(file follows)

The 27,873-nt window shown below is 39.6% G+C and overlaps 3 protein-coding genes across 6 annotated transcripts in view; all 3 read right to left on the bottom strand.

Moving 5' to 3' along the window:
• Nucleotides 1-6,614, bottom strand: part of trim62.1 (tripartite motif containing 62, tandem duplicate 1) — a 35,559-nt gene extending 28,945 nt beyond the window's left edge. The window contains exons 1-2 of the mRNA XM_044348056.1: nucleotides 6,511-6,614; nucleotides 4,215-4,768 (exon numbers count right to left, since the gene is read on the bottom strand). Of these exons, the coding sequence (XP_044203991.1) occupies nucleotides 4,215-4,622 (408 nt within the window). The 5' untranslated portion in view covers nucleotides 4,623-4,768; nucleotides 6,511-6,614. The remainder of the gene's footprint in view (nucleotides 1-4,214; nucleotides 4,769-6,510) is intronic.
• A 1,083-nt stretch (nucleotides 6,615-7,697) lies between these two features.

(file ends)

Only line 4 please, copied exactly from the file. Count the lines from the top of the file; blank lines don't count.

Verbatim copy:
• A 1,083-nt stretch (nucleotides 6,615-7,697) lies between these two features.